Effect of Cardiac Rehabilitation in Patients with ICD: Are Gender Differences Present? Results from the COPE-ICD Trial

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Abstract

Background:

The COPE-ICD (Copenhagen Outpatient ProgrammE-implantable cardioverter defibrillator) trial studied comprehensive cardiac rehabilitation for patients with ICDs. The purpose of this paper was to explore: (1) gender differences in self-rated health and quality of life (QoL) at hospital discharge after ICD implantation, (2) gender differences in effect of cardiac rehabilitation, and (3) predictors of effect of cardiac rehabilitation.

Methods:

Patients with first-time ICD implantation were randomized to comprehensive cardiac rehabilitation versus usual care. Gender differences in self-rated health and QoL and effect of rehabilitation were tested using t-tests. Predictors of effect of rehabilitation were tested using logistic regression.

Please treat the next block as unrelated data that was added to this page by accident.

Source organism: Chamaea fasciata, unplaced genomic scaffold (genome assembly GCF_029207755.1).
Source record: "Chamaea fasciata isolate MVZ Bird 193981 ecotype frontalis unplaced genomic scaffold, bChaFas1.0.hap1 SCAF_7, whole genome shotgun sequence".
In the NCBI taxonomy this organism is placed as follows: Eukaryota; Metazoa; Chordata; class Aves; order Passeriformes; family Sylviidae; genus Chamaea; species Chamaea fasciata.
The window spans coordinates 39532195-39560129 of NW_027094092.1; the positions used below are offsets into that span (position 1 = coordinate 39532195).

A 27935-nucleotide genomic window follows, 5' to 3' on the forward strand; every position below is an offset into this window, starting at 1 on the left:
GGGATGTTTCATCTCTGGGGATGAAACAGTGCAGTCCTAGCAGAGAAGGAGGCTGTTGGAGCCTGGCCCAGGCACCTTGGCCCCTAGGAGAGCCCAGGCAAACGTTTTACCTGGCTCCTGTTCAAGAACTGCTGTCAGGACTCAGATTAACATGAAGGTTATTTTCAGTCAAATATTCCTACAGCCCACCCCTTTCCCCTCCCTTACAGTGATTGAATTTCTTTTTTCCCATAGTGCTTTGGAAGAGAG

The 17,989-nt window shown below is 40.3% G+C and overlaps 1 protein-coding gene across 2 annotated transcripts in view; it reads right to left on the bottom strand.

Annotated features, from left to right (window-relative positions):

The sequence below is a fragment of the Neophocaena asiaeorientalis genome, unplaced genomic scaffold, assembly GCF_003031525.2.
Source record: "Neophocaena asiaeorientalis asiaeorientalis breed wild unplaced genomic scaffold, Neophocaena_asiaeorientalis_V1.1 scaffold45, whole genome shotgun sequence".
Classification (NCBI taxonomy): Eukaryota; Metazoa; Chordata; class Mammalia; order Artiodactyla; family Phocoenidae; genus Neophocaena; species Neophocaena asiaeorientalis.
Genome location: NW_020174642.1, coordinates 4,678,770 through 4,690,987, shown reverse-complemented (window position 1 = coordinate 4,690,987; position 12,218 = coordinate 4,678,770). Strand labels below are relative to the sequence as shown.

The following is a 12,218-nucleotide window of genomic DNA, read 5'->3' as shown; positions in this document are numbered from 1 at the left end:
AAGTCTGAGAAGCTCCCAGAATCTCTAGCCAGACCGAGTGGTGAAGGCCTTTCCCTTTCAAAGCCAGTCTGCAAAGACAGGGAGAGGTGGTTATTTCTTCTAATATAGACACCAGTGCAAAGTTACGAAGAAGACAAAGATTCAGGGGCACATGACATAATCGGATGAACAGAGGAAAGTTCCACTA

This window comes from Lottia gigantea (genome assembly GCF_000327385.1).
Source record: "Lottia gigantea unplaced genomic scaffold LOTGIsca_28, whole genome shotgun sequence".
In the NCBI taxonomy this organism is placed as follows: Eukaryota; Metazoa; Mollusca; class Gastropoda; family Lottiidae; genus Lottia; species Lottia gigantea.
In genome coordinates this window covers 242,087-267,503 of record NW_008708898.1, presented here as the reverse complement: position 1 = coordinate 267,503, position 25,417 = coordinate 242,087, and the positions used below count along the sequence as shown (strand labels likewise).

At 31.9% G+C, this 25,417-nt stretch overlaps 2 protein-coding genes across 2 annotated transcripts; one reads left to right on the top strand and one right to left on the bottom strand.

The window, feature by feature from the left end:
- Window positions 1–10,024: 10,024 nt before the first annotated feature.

Results:

A total of 196 patients (mean age 58 ± 13 years; 155 men, 41 women) were included. At hospital discharge, significant differences were found in physical component scale, mental component scale, social functioning, physical functioning, bodily pain, vitality, mental health, and QoL with men having higher scores. Among men only, significant differences were found in VO2 (rehabilitation: 20.9 mL/min/kg [standard deviation (SD) 8.1] vs 23.4 mL/min/kg [SD 9.5] and usual care: 22.1 mL/min/kg [SD 8.1] vs 21.8 mL/min/kg [SD 8.3], P = 0.01), total exercise time (rehabilitation: 587.0 seconds [SD 249.6] vs 650.7 seconds [SD 279.8] and usual care: 613.8 seconds [SD 264.7] vs 606.1 seconds [SD 277.3], P = 0.01), and the mental component scale (rehabilitation: 47.7 points [SD 10.1] vs 54.8 points [7.1] and usual care: 48.1 points [SD 10.9] vs 51.9 points [SD 9.6], P = 0.05).

Conclusions:

After ICD implantation, significant gender differences were found in physical health, mental health, and QoL. Effects of rehabilitation were found among men only and gender predicted effect of rehabilitation on the mental component scale.

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